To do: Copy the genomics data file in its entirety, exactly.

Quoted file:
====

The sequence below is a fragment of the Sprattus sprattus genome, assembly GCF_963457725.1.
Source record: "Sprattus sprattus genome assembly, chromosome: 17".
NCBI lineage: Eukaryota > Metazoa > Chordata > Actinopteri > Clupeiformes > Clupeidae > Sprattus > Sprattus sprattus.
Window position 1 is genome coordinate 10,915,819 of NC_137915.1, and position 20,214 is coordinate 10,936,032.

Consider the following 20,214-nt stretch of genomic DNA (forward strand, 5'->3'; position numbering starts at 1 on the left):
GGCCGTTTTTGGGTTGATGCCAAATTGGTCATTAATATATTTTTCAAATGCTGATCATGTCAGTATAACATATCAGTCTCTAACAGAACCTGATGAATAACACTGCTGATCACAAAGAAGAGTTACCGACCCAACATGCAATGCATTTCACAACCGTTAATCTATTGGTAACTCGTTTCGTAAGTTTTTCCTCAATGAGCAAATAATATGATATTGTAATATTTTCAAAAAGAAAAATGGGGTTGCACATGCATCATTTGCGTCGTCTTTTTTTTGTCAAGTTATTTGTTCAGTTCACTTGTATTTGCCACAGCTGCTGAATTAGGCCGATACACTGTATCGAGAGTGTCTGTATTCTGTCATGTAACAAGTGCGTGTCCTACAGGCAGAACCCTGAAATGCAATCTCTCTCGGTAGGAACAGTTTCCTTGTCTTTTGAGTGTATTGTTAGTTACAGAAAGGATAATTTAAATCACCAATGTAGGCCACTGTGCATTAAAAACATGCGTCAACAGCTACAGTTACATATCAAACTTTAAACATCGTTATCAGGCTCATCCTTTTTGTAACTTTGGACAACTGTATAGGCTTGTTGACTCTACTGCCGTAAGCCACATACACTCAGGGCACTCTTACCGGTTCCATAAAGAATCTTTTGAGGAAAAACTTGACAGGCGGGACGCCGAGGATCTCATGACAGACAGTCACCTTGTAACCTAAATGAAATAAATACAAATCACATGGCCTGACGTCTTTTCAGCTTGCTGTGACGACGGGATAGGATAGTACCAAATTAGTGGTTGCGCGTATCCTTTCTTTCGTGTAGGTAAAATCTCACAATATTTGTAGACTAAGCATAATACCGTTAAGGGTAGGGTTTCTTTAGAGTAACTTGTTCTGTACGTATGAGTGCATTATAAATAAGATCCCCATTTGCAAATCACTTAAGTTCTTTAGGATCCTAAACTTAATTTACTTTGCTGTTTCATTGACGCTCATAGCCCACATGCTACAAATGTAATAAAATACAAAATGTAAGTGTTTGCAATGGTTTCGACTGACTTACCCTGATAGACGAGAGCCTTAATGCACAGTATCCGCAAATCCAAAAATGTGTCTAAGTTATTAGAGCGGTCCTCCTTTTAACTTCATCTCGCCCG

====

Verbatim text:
The sequence below is a fragment of the Sprattus sprattus genome, assembly GCF_963457725.1.
Source record: "Sprattus sprattus genome assembly, chromosome: 17".
NCBI lineage: Eukaryota > Metazoa > Chordata > Actinopteri > Clupeiformes > Clupeidae > Sprattus > Sprattus sprattus.
Window position 1 is genome coordinate 10,915,819 of NC_137915.1, and position 20,214 is coordinate 10,936,032.

Consider the following 20,214-nt stretch of genomic DNA (forward strand, 5'->3'; position numbering starts at 1 on the left):
GGCCGTTTTTGGGTTGATGCCAAATTGGTCATTAATATATTTTTCAAATGCTGATCATGTCAGTATAACATATCAGTCTCTAACAGAACCTGATGAATAACACTGCTGATCACAAAGAAGAGTTACCGACCCAACATGCAATGCATTTCACAACCGTTAATCTATTGGTAACTCGTTTCGTAAGTTTTTCCTCAATGAGCAAATAATATGATATTGTAATATTTTCAAAAAGAAAAATGGGGTTGCACATGCATCATTTGCGTCGTCTTTTTTTTGTCAAGTTATTTGTTCAGTTCACTTGTATTTGCCACAGCTGCTGAATTAGGCCGATACACTGTATCGAGAGTGTCTGTATTCTGTCATGTAACAAGTGCGTGTCCTACAGGCAGAACCCTGAAATGCAATCTCTCTCGGTAGGAACAGTTTCCTTGTCTTTTGAGTGTATTGTTAGTTACAGAAAGGATAATTTAAATCACCAATGTAGGCCACTGTGCATTAAAAACATGCGTCAACAGCTACAGTTACATATCAAACTTTAAACATCGTTATCAGGCTCATCCTTTTTGTAACTTTGGACAACTGTATAGGCTTGTTGACTCTACTGCCGTAAGCCACATACACTCAGGGCACTCTTACCGGTTCCATAAAGAATCTTTTGAGGAAAAACTTGACAGGCGGGACGCCGAGGATCTCATGACAGACAGTCACCTTGTAACCTAAATGAAATAAATACAAATCACATGGCCTGACGTCTTTTCAGCTTGCTGTGACGACGGGATAGGATAGTACCAAATTAGTGGTTGCGCGTATCCTTTCTTTCGTGTAGGTAAAATCTCACAATATTTGTAGACTAAGCATAATACCGTTAAGGGTAGGGTTTCTTTAGAGTAACTTGTTCTGTACGTATGAGTGCATTATAAATAAGATCCCCATTTGCAAATCACTTAAGTTCTTTAGGATCCTAAACTTAATTTACTTTGCTGTTTCATTGACGCTCATAGCCCACATGCTACAAATGTAATAAAATACAAAATGTAAGTGTTTGCAATGGTTTCGACTGACTTACCCTGATAGACGAGAGCCTTAATGCACAGTATCCGCAAATCCAAAAATGTGTCTAAGTTATTAGAGCGGTCCTCCTTTTAACTTCATCTCGCCCG